Romney maybe got a fast-disappearing one or two points; Obama appears to have done better in some early polls. But key Obama adviser David Axelrod
cautioned Monday that the race “was close before and it’s close now.”
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No bounce = good bounce
There may be a bit of good news amid the generally bad post-convention poll numbers for Romney: Preliminary indications are that neither party managed to stir up much enthusiasm among the key Latino voting bloc.
In fact, despite all the attention in both conventions to appeal to Latinos, a tracking poll released Monday by Latino Decisions found there had actually been a small decrease in enthusiasm from polls taken before the conventions.
This is based on early data, we’re told, and a more complete review, which will better reflect the impact of the Democratic convention, will be released next Monday.
Still, any significant decline in voter turnout among Latinos could spell trouble for Obama, especially in states like Colorado, Nevada, Florida and Virginia, according to Latino Decisions.
Obama continues to hold a large lead over Romney among Latinos after the conventions — 66 percent to 29 percent, pretty much where he was before them.
Romney has to boost his percentage — a lot. Sen. John McCain got an estimated 31 percent of the Latino vote in 2008. While there’s some dispute on the numbers, George W. Bush got an estimated 35 percent of the Latino vote in 2000 and around 40 percent of that vote in 2004.
A Romney strategist has said he will need to pick up 38 percent of the Latino vote on Nov. 6 in order to win. Not going to be easy.
The undiplomatic press
Forget China or North Korea. The State Department’s biggest diplomatic challenge might be with the reporters who cover it.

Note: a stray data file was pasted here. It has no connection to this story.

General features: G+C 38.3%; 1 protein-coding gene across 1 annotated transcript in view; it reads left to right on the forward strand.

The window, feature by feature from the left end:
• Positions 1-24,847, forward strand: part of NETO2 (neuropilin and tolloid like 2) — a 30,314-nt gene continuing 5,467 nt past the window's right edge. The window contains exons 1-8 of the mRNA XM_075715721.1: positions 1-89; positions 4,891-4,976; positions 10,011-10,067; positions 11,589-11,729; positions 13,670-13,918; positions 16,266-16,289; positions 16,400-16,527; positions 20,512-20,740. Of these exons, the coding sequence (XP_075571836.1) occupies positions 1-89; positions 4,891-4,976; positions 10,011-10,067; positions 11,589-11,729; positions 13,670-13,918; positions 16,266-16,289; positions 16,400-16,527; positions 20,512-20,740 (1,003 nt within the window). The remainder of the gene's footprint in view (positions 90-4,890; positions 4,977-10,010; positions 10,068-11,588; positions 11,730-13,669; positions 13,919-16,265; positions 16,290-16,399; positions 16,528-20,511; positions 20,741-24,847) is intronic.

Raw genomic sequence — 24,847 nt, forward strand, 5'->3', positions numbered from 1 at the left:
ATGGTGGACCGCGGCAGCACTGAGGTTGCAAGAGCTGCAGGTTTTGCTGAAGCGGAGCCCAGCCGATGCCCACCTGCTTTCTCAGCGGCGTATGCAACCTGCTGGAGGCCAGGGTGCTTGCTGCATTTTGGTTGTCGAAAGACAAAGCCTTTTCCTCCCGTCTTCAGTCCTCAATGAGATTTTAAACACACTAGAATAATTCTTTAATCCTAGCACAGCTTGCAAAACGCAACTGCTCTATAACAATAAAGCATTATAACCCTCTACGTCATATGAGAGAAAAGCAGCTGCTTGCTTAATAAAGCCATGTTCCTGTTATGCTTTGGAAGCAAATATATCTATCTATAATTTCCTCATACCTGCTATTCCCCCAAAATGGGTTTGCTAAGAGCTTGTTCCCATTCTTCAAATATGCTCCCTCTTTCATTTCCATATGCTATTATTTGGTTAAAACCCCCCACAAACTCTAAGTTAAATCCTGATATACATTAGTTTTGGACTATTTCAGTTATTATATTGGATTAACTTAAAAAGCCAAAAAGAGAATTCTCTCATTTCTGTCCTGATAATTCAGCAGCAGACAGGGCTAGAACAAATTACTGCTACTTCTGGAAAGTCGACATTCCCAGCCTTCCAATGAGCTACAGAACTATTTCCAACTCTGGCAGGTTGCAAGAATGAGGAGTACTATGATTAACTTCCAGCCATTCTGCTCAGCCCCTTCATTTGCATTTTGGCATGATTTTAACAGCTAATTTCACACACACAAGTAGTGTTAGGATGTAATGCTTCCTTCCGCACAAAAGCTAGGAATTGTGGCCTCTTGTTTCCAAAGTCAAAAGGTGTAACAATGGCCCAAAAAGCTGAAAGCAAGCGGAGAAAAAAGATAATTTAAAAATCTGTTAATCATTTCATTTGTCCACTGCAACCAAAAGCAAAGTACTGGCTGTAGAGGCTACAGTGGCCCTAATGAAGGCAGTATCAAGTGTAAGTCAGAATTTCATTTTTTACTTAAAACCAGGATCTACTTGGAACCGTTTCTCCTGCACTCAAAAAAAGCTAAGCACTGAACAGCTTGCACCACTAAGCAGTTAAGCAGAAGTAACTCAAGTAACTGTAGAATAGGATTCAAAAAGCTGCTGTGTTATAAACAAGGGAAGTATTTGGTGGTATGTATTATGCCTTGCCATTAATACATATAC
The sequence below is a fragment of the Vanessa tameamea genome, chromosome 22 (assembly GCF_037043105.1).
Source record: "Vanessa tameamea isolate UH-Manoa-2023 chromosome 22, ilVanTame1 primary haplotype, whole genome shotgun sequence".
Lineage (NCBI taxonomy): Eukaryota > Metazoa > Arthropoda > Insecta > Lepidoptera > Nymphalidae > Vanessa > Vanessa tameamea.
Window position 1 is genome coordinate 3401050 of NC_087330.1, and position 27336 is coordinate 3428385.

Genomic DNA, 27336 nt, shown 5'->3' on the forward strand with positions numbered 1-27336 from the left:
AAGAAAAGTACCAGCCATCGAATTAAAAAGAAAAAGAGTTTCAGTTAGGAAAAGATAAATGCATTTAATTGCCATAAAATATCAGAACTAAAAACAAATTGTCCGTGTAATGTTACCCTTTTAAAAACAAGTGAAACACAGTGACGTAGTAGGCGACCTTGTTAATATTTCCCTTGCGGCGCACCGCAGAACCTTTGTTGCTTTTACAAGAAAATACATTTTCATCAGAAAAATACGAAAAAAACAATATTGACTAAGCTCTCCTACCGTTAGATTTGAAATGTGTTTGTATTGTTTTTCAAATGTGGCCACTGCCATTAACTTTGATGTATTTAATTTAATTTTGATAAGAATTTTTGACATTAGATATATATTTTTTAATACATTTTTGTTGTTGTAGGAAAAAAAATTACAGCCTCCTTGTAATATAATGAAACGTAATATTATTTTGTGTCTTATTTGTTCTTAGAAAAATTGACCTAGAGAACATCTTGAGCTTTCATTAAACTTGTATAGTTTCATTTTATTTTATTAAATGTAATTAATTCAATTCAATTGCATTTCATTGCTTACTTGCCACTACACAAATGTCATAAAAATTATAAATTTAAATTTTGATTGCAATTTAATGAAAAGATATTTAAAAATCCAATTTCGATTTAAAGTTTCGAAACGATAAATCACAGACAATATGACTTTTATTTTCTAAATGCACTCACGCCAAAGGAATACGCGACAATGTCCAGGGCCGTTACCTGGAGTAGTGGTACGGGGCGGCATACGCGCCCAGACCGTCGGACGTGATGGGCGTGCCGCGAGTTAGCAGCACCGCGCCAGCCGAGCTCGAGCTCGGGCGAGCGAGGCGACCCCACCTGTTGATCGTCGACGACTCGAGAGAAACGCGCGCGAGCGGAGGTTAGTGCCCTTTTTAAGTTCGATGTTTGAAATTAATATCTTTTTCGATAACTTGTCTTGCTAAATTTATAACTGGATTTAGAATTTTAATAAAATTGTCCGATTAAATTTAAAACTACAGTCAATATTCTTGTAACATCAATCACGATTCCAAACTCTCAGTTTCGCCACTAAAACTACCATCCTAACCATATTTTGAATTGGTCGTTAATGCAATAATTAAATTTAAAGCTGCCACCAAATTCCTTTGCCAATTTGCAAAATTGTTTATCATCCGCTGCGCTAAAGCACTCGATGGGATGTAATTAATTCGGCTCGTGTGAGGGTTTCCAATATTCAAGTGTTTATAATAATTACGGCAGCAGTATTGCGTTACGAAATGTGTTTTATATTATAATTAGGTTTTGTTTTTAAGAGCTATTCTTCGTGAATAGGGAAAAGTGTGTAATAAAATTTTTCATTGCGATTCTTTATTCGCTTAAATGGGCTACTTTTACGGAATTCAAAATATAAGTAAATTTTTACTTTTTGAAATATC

The latest volley came Tuesday, after State Department spokeswoman Victoria Nuland said in a question-and-answer session with reporters that she didn’t think it was helpful to engage in diplomacy with Israel, or anyone else, for that matter, “in public.”
But, wait, the Associated Press’s Matthew Lee interjected. “What are you doing up here every day then?”
Nuland insisted that briefing (a.k.a. spinning) the media isn’t an act of diplomacy.
“I’m explaining our national policies. . . . ,” she countered. “I’m not doing diplomacy with you. I’m explaining our diplomacy.”
But Lee maintained that Nuland was, in fact, engaging in diplomacy, and then there was a bit of back-and-forth. It ended with Nuland asking Lee if their conversation, by his logic, made him a diplomat.
Lee shot back that he wasn’t so “duplicitous.”
There was laughter among the reporters, and, it seems, this particular crossfire ended in detente — for now.
The Baghdad beat
Speaking of news on the international front, the White House has nominated career Foreign Service officer Robert Stephen Beecroft — who’s now deputy chief of mission in Iraq and was formerly ambassador to Jordan — to become ambassador to Baghdad. Beecroft was selected after Obama’s first pick for the job, Brett McGurk, withdrew his nomination amid Senate GOP concerns over some racy e-mails between him and a Wall Street Journal reporter covering him. (They eventually got married, by the way.)
Rose Gottemoeller, who’s been acting undersecretary of state for arms control and international security , was nominated to be undersecretary, replacing former congresswoman Ellen Tauscher (D-Calif.), who resigned this year for health reasons.
With Emily Heil
The blog: washingtonpost.com/intheloop. Twitter: @InTheLoopWP.